Successful enterprise resource planning (ERP) implementations take between 4 and 6 months on average. Projects can take significantly longer depending on factors like scope, company size, and required customizations.
If implementation estimates are more than six months, our software experts recommend limiting your project scope and/or releasing in phases to expedite the go-live process. Projects that go-live beyond the six month mark have a significantly higher chance of failure.
Before starting an ERP implementation, it’s best to determine your potential timeline. The main variables that correlate with go-lives dates are:
Size of business and/or number of users
Scope of project
Amount of data migration needed
Deployment method (hosted or on-premise)
Business size is the top factor to consider. A small business will, generally, have a significantly faster implementation than a global enterprise which can take years for large corporations to complete.
Small Business: 3-6 months
Medium Business: 4-12 months
Large Business: 12-24 months
Of course, these are based only on business size. Add-on any degree of customization and the process only takes longer.
Your selected deployment method is another factor: adding an on-premise ERP system can take longer than connecting to a cloud-based platform due to the need for new hardware. Data migration to either model can also add time, especially if you have a lot of secure data to bring over.
While this won’t necessarily impact the timeframe, budget is another important consideration for your ERP project. A drawn-out process can lead to delays as funds are reallocated to the implementation. Knowing the likely timeframe can help you stay on track and on budget.
How to Shorten the Timeline
While you might want your ERP up and running in a few weeks, you’ll need to set realistic expectations. Just finding the right ERP takes an average of 17 weeks from the initial search to final deal. If you’re looking to avoid months or years of implementation, there are a few ways to streamline the process:
Detailed project management
This first step is critical. By setting up a detailed roadmap with clear benchmarks in advance, you can prepare for anything which might cause delays once the implementation process has started.
Limit project scope
Trying to get a single ERP to cover all your business processes can extend the timeline. Remember, there’s nothing wrong with out-of-the-box software (to start).
Avoid or limit customizations
Possibly the best advice we can give. Find an ERP that fits your business processes off-the-shelf, or adapt your processes to fit the ERP’s model. Heavy customization can add a lot of friction to implementation.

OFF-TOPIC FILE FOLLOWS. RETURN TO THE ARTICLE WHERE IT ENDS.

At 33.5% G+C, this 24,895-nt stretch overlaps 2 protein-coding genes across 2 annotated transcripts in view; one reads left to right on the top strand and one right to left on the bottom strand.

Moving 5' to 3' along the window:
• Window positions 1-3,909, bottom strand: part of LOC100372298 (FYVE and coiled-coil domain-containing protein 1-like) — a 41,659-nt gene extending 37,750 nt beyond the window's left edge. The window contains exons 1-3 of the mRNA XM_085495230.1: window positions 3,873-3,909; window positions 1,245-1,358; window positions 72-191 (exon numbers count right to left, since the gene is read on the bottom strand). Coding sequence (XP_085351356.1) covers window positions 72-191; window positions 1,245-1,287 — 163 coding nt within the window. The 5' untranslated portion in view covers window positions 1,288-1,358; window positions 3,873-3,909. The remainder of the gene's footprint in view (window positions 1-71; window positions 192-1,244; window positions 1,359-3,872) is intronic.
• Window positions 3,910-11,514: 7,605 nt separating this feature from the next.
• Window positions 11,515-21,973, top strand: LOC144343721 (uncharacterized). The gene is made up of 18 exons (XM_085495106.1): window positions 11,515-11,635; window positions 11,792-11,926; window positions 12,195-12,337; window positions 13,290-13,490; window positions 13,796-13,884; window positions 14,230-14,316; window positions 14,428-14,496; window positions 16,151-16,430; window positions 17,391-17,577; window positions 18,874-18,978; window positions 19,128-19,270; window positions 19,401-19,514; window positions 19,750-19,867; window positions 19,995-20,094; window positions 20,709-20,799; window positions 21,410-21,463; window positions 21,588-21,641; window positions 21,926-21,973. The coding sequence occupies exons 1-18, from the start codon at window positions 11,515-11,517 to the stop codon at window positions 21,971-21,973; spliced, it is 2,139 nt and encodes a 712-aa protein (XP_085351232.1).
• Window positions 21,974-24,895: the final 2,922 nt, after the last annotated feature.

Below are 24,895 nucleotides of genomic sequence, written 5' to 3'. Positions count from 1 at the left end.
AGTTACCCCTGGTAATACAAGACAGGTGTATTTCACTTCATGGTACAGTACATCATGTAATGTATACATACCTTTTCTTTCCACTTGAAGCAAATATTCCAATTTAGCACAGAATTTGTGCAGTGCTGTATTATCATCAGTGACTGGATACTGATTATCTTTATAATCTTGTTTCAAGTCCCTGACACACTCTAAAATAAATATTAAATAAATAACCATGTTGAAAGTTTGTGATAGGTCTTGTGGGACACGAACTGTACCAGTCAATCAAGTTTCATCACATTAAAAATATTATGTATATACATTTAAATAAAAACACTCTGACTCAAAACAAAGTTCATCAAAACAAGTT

Add modules in phases or as-needed
If your company does need customization or a few select add-ons modules for best functionality, consider adding them at a later date. It’s better to have an ERP and get comfortable with it before making changes.
Find smaller vendors able to give more time and attention to your rollout than the big providers for a more hands on approach. If you have multiple offices, consider separate ERP implementation for each rather than trying to coordinate one big rollout simultaneously.
Get an ERP consultant to streamline the process
Finally, a software consultant or implementation team can answer questions about ERP systems and provide guidance during the process so you and your team can stay focused on your own work.
To increase your chances of success, consider these tips:
Embrace best practices of ERP
Sometimes, adjusting your existing workflows to fit those offered by an ERP is the best way to ensure success. After all, ERP functionality was designed around the proven business operations of some of the best companies in the world.
Ensure buy-in from major stakeholders and users
Successful ERP implementation takes support from everyone at your company to work. Set up a project team, made up from members of each department, to streamline the transition and address concerns during user training.
Be aware of upgrades
Is the ERP vendor about to introduce a new version of their software to the market? Is it better to wait to install your new ERP system until it’s ready?
Consider industry-specific ERPs
Your industry-specific business needs might make a specialized ERP solution a better choice for your company.
Look for good reviews
Make sure the ERP vendor themselves is a good partner - you’ll be with them for a while!
Spring clean before data migration
Have a lot of digital clutter in your legacy system? Organize and secure your existing data before implementation to minimize the time-consuming transfer process.
By utilizing these tips, you can increase the chances of a successful ERP implementation at your business.